The reason that the interventionists have so many “leaders” is only because there is throughout our land a very substantial body of influential, interventionist opinion. The ones out front and who are popularly appraised as leaders are, in fact, not the real leaders. They are but echoes of the underlying opinion, and an echo implies an antecedent sound. They did not create the situation in which they find themselves; they are but the products or manifestations of the status quo. They, like actors in a play, merely move out front by reason of the fact that they can better articulate and dramatize the prevailing interventionist thought than can others. The real leaders of interventionism or any other movement, like playwrights, lie more under the surface, are a quieter breed, and not nearly as observable popularly.

Anti-interventionists lack “leaders” because there does not exist an influential libertarian opinion substantial enough to create the desired political response. What I wish to suggest here is the futility of attempting to build on a foundation that does not exist. One might as well look for an abundance of flowers where there has been a scarcity of seeds or listen for many echoes where there have been but few prior sounds. The out-front folks in political parties are but a thermometer—indicators of the political temperature. Change the temperature and there will be a change in what’s out front—naturally and spontaneously. The only purpose in keeping an eye on the thermometer is to know what the temperature is. If the underlying influential opinion—the temperature—is interventionist, we’ll have interventionists in public office regardless of the party labels they may choose for their adornment and public appeal.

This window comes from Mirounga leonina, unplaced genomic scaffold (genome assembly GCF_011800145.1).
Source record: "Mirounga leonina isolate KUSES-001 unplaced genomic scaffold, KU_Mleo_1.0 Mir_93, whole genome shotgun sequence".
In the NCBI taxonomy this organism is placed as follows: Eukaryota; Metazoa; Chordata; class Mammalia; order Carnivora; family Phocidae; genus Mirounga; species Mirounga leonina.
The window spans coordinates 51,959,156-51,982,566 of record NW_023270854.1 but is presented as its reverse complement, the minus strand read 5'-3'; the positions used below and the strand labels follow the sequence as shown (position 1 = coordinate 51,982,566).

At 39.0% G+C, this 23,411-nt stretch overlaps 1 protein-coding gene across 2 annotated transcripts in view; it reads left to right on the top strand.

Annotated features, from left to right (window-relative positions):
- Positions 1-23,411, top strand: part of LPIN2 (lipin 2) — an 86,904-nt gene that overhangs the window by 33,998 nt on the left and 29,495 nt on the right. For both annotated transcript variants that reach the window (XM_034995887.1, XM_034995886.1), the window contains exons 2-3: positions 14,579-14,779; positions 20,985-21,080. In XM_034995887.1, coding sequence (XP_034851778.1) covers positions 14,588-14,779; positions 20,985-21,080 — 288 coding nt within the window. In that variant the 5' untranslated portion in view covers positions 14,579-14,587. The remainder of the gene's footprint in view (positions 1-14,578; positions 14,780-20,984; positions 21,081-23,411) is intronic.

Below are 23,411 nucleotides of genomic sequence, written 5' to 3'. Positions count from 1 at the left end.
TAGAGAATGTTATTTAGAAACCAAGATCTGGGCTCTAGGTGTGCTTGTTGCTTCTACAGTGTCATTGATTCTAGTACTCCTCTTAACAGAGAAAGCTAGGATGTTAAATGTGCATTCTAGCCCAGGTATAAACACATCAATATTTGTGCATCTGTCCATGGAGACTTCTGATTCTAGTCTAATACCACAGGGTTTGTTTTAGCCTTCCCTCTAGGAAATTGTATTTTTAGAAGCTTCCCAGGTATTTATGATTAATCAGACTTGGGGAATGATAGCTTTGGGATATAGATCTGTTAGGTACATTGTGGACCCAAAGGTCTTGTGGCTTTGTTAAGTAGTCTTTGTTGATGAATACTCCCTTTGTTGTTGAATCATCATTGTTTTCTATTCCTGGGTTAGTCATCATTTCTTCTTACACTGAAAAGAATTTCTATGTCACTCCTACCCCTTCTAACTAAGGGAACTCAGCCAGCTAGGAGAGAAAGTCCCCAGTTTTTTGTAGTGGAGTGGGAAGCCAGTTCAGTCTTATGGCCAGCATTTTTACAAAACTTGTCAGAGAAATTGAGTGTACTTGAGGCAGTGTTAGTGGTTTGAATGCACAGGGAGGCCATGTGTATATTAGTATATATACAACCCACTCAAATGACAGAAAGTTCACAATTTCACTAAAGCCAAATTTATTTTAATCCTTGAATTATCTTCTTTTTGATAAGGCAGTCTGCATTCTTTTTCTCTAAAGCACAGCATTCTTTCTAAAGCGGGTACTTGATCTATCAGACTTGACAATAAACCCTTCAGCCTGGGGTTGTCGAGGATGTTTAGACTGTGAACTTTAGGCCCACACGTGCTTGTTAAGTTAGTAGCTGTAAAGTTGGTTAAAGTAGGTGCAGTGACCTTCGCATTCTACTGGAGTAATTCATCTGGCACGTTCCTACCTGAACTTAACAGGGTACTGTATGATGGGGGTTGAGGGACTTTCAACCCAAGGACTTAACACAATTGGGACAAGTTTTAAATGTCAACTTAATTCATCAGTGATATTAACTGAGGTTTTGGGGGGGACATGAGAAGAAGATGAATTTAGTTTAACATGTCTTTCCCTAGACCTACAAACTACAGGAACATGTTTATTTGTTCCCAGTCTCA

If the underlying influential opinion—the temperature—is libertarian, we’ll have spokesmen for libertarianism in public office. Nor will all the king’s horses and all the king’s men be able to alter the reading of the political thermometer one whit.

It’s the influential opinion that counts, and nothing else. This is to be distinguished from “public opinion,” there being no such thing. Every significant movement in history—good or bad—has resulted from influential ideas held by comparatively few persons.

Here, then, is the key question: What constitutes an influential opinion? In the context of moral, social, economic, and political philosophy, influential opinion stems from or rests upon (1) depth of understanding, (2) strength of conviction, and (3) the power of attractive exposition. These are the ingredients of self-perfection as relating to a set of ideas. Persons who thus improve their understanding, dedication, and exposition are the leaders of men; the rest of us are followers, including the out-front political personalities.